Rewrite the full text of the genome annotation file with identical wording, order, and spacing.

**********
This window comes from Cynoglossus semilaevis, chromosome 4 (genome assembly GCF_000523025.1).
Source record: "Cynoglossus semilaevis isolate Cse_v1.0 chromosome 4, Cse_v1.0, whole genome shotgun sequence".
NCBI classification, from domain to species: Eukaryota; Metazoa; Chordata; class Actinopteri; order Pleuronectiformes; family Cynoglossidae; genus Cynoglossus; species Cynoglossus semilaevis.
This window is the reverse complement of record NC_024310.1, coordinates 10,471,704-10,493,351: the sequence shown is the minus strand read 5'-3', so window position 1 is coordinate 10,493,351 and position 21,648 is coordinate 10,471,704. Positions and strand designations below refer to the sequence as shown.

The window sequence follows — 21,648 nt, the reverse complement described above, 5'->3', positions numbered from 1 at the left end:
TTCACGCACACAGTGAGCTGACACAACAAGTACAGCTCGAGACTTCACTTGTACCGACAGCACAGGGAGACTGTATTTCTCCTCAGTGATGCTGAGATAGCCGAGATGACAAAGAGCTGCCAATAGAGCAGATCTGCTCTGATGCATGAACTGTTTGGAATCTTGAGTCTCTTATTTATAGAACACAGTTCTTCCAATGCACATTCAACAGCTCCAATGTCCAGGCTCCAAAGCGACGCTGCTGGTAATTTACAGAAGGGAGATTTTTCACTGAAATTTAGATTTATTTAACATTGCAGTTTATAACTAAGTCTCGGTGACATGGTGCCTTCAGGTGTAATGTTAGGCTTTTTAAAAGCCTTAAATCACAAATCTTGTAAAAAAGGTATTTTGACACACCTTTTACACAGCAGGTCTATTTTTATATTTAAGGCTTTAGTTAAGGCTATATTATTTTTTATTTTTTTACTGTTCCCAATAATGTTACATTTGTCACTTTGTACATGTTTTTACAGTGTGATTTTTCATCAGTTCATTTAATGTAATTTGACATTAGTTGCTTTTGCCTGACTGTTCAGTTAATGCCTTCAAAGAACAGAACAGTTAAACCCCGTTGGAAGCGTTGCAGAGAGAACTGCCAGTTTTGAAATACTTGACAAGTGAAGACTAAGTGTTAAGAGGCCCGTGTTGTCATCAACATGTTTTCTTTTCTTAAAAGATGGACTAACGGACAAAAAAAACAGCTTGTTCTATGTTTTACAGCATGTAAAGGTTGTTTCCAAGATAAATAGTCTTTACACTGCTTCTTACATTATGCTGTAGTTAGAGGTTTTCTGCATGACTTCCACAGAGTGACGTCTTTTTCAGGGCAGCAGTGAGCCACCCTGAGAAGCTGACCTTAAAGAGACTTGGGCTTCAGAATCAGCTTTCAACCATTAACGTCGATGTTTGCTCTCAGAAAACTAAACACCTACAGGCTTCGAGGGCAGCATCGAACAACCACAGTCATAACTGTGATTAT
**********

This window comes from Cynoglossus semilaevis, chromosome 4 (genome assembly GCF_000523025.1).
Source record: "Cynoglossus semilaevis isolate Cse_v1.0 chromosome 4, Cse_v1.0, whole genome shotgun sequence".
NCBI classification, from domain to species: Eukaryota; Metazoa; Chordata; class Actinopteri; order Pleuronectiformes; family Cynoglossidae; genus Cynoglossus; species Cynoglossus semilaevis.
This window is the reverse complement of record NC_024310.1, coordinates 10,471,704-10,493,351: the sequence shown is the minus strand read 5'-3', so window position 1 is coordinate 10,493,351 and position 21,648 is coordinate 10,471,704. Positions and strand designations below refer to the sequence as shown.

The window sequence follows — 21,648 nt, the reverse complement described above, 5'->3', positions numbered from 1 at the left end:
TTCACGCACACAGTGAGCTGACACAACAAGTACAGCTCGAGACTTCACTTGTACCGACAGCACAGGGAGACTGTATTTCTCCTCAGTGATGCTGAGATAGCCGAGATGACAAAGAGCTGCCAATAGAGCAGATCTGCTCTGATGCATGAACTGTTTGGAATCTTGAGTCTCTTATTTATAGAACACAGTTCTTCCAATGCACATTCAACAGCTCCAATGTCCAGGCTCCAAAGCGACGCTGCTGGTAATTTACAGAAGGGAGATTTTTCACTGAAATTTAGATTTATTTAACATTGCAGTTTATAACTAAGTCTCGGTGACATGGTGCCTTCAGGTGTAATGTTAGGCTTTTTAAAAGCCTTAAATCACAAATCTTGTAAAAAAGGTATTTTGACACACCTTTTACACAGCAGGTCTATTTTTATATTTAAGGCTTTAGTTAAGGCTATATTATTTTTTATTTTTTTACTGTTCCCAATAATGTTACATTTGTCACTTTGTACATGTTTTTACAGTGTGATTTTTCATCAGTTCATTTAATGTAATTTGACATTAGTTGCTTTTGCCTGACTGTTCAGTTAATGCCTTCAAAGAACAGAACAGTTAAACCCCGTTGGAAGCGTTGCAGAGAGAACTGCCAGTTTTGAAATACTTGACAAGTGAAGACTAAGTGTTAAGAGGCCCGTGTTGTCATCAACATGTTTTCTTTTCTTAAAAGATGGACTAACGGACAAAAAAAACAGCTTGTTCTATGTTTTACAGCATGTAAAGGTTGTTTCCAAGATAAATAGTCTTTACACTGCTTCTTACATTATGCTGTAGTTAGAGGTTTTCTGCATGACTTCCACAGAGTGACGTCTTTTTCAGGGCAGCAGTGAGCCACCCTGAGAAGCTGACCTTAAAGAGACTTGGGCTTCAGAATCAGCTTTCAACCATTAACGTCGATGTTTGCTCTCAGAAAACTAAACACCTACAGGCTTCGAGGGCAGCATCGAACAACCACAGTCATAACTGTGATTAT